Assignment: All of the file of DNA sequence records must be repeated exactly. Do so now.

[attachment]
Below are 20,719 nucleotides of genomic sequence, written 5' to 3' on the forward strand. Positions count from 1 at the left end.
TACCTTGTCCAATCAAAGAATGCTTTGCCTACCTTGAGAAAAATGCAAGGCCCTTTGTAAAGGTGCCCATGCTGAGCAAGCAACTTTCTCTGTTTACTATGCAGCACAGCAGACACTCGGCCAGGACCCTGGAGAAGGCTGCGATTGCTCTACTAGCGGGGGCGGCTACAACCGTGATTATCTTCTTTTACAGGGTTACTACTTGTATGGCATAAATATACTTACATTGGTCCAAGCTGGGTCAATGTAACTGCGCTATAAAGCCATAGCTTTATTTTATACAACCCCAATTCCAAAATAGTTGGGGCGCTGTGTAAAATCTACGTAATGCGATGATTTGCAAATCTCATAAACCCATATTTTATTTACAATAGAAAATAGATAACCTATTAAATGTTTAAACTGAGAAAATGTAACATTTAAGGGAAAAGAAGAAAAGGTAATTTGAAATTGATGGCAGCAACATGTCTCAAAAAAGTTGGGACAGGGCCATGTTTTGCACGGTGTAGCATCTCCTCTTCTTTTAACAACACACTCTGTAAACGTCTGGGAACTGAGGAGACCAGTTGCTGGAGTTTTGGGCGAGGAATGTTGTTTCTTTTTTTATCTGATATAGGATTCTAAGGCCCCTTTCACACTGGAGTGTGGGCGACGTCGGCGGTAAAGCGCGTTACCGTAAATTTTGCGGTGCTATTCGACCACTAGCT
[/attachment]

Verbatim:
Below are 20,719 nucleotides of genomic sequence, written 5' to 3' on the forward strand. Positions count from 1 at the left end.
TACCTTGTCCAATCAAAGAATGCTTTGCCTACCTTGAGAAAAATGCAAGGCCCTTTGTAAAGGTGCCCATGCTGAGCAAGCAACTTTCTCTGTTTACTATGCAGCACAGCAGACACTCGGCCAGGACCCTGGAGAAGGCTGCGATTGCTCTACTAGCGGGGGCGGCTACAACCGTGATTATCTTCTTTTACAGGGTTACTACTTGTATGGCATAAATATACTTACATTGGTCCAAGCTGGGTCAATGTAACTGCGCTATAAAGCCATAGCTTTATTTTATACAACCCCAATTCCAAAATAGTTGGGGCGCTGTGTAAAATCTACGTAATGCGATGATTTGCAAATCTCATAAACCCATATTTTATTTACAATAGAAAATAGATAACCTATTAAATGTTTAAACTGAGAAAATGTAACATTTAAGGGAAAAGAAGAAAAGGTAATTTGAAATTGATGGCAGCAACATGTCTCAAAAAAGTTGGGACAGGGCCATGTTTTGCACGGTGTAGCATCTCCTCTTCTTTTAACAACACACTCTGTAAACGTCTGGGAACTGAGGAGACCAGTTGCTGGAGTTTTGGGCGAGGAATGTTGTTTCTTTTTTTATCTGATATAGGATTCTAAGGCCCCTTTCACACTGGAGTGTGGGCGACGTCGGCGGTAAAGCGCGTTACCGTAAATTTTGCGGTGCTATTCGACCACTAGCT